A major objective of the ships was to provide support for the United States Navy during the Cold War, they came with capabilities for better endurance when deployed in Blue Water. They were also improved with anti-submarine capabilities.

But with their astounding features, they had some constraints such as limited electrical generation capabilities, and the erosion of the center of gravity margin needed to maintain the stability of the ship. In a bid to tackle these constraints, the U.S Navy launched the CVN-21 program which would evolve into the CVN-78, Gerald Ford.

USS Gerald R. Ford (CVN-78) underway for the first time on 8 April 2017.

The Gerald R. Ford class carrier has a hull similar to the Nimitz but has added technologies such as the Electromagnetic Aircraft Launch System, a replacement to the steam-powered launch system, advanced Arresting Gear was also implemented with other developments which aim at reducing the cost of operation while maintaining optimal efficiency. It was laid out in late 2009, completed in October 2013, and commissioned in July 2017.

The Gerald R. Ford with a length of 337 meters, is capable of holding up to 75 aircraft, and about 2600 crew members.

On the side of the French Navy, the Charles De Gaulle, also the flagship of the Marine Nationale, is the first and only nuclear-powered aircraft carrier owned by France.

Charles De Gaulle nuclear-powered aircraft carrier

The hull of Charles De Gaulle was first laid down in April 1989 at the Brest navy shipyard. It was launched in May 1994 and was then the largest ship launched in Western Europe. After suffering from lack of funds, the project would slowly come to completion and be commissioned on 18th May 2001.

The Charles De Gaulle carrier has featured in a few major operations including Operation Enduring Freedom, in Afghanistan, the India-Pakistani Crisis, Operation Agapanthus 2010, among others.

There are about 41 conventional aircraft carriers used by 13 Navies around the world. But so far, only the Navies of France and the U.S have built a nuclear-powered carriers.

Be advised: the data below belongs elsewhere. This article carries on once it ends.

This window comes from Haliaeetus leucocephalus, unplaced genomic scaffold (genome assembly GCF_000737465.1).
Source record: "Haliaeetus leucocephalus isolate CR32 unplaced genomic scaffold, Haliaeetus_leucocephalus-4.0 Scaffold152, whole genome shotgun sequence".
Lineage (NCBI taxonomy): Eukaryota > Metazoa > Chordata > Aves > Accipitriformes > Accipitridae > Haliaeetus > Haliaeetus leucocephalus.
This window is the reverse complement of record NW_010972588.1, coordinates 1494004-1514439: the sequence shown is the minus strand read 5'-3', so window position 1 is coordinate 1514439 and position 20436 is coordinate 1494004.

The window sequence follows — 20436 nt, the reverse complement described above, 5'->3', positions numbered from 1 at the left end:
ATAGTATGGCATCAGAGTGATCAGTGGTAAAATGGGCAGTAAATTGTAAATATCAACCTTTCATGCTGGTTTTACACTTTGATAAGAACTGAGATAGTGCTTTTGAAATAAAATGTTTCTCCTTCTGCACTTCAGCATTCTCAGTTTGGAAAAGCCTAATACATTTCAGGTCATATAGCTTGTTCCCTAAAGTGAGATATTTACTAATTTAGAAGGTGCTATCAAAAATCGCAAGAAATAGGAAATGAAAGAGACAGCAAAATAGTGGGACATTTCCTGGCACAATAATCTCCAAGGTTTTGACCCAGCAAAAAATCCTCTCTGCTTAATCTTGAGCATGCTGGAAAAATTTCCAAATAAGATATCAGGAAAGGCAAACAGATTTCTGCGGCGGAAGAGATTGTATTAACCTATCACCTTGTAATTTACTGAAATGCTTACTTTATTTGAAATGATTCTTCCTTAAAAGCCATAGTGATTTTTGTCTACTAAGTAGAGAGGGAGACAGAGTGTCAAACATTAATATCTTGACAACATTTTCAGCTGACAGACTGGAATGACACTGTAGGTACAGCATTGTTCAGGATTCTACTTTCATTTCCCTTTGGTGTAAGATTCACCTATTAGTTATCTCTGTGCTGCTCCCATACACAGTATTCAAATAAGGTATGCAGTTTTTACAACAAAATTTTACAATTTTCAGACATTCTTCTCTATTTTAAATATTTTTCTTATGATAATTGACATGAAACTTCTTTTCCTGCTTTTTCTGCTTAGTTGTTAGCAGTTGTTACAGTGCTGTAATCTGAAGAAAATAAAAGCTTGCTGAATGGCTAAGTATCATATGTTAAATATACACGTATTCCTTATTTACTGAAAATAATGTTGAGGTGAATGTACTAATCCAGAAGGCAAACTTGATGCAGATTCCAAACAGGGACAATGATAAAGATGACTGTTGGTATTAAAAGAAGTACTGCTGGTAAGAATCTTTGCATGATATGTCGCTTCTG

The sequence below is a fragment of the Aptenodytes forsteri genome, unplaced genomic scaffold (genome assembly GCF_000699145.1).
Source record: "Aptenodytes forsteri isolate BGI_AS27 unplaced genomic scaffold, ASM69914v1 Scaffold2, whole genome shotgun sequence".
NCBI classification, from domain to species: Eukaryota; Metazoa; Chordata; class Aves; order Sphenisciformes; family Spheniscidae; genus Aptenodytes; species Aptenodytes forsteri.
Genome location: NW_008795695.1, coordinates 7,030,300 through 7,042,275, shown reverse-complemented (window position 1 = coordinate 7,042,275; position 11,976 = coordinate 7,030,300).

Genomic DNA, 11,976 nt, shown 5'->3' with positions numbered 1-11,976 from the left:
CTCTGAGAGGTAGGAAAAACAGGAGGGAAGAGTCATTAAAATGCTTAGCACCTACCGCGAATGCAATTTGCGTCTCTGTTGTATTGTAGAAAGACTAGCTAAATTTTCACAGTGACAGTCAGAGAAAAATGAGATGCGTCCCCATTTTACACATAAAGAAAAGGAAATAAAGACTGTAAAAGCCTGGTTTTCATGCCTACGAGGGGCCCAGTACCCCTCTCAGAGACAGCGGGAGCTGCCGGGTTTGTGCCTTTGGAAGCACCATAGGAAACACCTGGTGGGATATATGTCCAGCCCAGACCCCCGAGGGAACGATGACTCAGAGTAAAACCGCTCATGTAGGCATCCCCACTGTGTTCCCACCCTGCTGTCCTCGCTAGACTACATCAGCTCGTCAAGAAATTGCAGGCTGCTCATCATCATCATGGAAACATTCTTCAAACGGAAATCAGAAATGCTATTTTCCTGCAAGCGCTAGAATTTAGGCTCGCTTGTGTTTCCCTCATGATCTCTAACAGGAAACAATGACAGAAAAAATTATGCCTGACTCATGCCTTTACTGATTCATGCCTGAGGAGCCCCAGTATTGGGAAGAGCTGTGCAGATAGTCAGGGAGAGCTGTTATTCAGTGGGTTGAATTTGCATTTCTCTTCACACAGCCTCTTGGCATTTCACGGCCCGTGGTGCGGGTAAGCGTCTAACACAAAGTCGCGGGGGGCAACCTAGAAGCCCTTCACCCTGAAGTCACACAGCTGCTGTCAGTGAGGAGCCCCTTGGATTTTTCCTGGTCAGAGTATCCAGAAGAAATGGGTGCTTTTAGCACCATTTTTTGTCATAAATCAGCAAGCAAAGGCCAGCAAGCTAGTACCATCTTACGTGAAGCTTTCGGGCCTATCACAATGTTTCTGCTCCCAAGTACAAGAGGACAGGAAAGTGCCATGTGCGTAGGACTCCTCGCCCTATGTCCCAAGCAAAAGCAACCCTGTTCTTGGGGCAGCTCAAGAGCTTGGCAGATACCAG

USS Enterprise (left), the first nuclear-powered aircraft carrier, and Charles de Gaulle (right), at that time the newest nuclear carrier, both steaming in the Mediterranean Sea on 16 May 2001.

 

A flotilla of ships including 3 aircraft carriers.

 

British aircraft carrier Ark Royal with a flight of “Swordfish” overhead, circa 1939.

 

USS Ronald Reagan conducts rudder checks in October 2007, as part of the ship’s periodic inspection.

 

 

Dwight D. Eisenhower on a training exercise.

 

USS George H.W. Bush (CVN 77) is the tenth and final Nimitz-class supercarrier of the United States.

 

USS Harry Truman alongside Military Sea-lift Command ship USNS Spica (T-AFS 9)

 

Shock test of Theodore Roosevelt during sea trials in 1987

 

Liáoníng Jiàn) is a Chinese a Type 001 aircraft carrier. The first aircraft carrier commissioned into the People’s Liberation Army Navy Surface Force.
By Baycrest – CC BY-SA 2.5

 

USS Abraham Lincoln (CVN 72)

 

USS Carl Vinson enters Pearl Harbor with CVW-11 aboard with USS Missouri in background

 

Sailors form the phrase, “Nice to meet you” in Japanese, as they arrive in Yokosuka onboard the USS George Washington (CVN 73)

Read another story from us: The British WWII Plan for an Aircraft Carrier Made of Ice

U.S. Marines and sailors man the rails aboard the aircraft carrier USS Ronald Reagan (CVN 76) as the ship transits Pearl Harbor in Hawaii on June 28, 2010